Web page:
The hands of operatives of the Unit were also seen in the death of one Mr. Tiamiyu Kazeem, a footballer with Remo Stars Football Club of Ogun State on the 22nd February, 2020. Kazeem’s case is particularly disturbing and most unfortunate. He was said to have been pushed from a SARS van on motion after he had been arrested, and onto an oncoming speeding car that eventually killed him. This was after he had been siezed from his car, and labeled an internet fraudster (Yahoo boy).

Barely two weeks ago, a graduate of the Institute of Management and Technology, Enugu State, one Ifeoma Abugu, was found dead in the custody of SARS after she had been sexually assaulted and killed by the personnel of the unit in Abuja as alleged by family relatives of the deceased. The SARS hierarchy however claims that Miss Abugu died from overdose of cocaine even as the family of the deceased await autopsy results to reveal the actual cause of death of their daughter.

On 19th September 2020, this time in Rivers State, one Daniel Sleek Chibuike was shot dead by SARS police officers in Elelenwo, Port-Harcourt for alleged theft. According to reports, Sleek and his friend, Reuben were being chased by Operatives of SARS when a mopol, on hearing shouts of “thief”, by the SARS Operatives opened fire on him. He was left to die in the swamp of his blood in public glare.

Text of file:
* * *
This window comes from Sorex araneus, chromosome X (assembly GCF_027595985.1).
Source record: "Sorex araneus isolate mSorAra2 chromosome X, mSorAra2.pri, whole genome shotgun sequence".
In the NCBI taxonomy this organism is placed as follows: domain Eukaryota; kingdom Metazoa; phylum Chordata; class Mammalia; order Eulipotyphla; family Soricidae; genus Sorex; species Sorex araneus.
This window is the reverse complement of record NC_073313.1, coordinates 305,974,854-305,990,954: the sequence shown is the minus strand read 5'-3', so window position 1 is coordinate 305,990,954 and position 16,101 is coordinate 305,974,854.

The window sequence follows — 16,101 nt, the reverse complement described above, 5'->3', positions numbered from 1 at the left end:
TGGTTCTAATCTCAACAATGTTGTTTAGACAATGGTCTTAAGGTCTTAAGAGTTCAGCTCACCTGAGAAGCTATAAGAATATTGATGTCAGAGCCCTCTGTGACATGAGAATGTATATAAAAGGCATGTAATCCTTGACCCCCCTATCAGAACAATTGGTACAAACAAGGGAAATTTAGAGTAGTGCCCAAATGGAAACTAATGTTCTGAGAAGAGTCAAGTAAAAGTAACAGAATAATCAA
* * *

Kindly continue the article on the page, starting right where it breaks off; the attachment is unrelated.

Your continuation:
The latest in the series of brutality by Operatives of the unit is the alleged shooting, on Saturday of a young man in Ughelli, Delta State by SARS Operatives. At the time of writing this piece yesterday afternoon however, reports remain sketchy on the actual circumstances of the shooting, or even the particular law enforcement agency involved. But that did not stop youths of the community to rise up in mass protest against the Police formation in the state on Sunday afternoon as videos circulated on social media suggested. This may not be unconnected with the rumoured involvement of SARS Operatives and the fractious relationship between them and Nigerians generally, particularly the youth.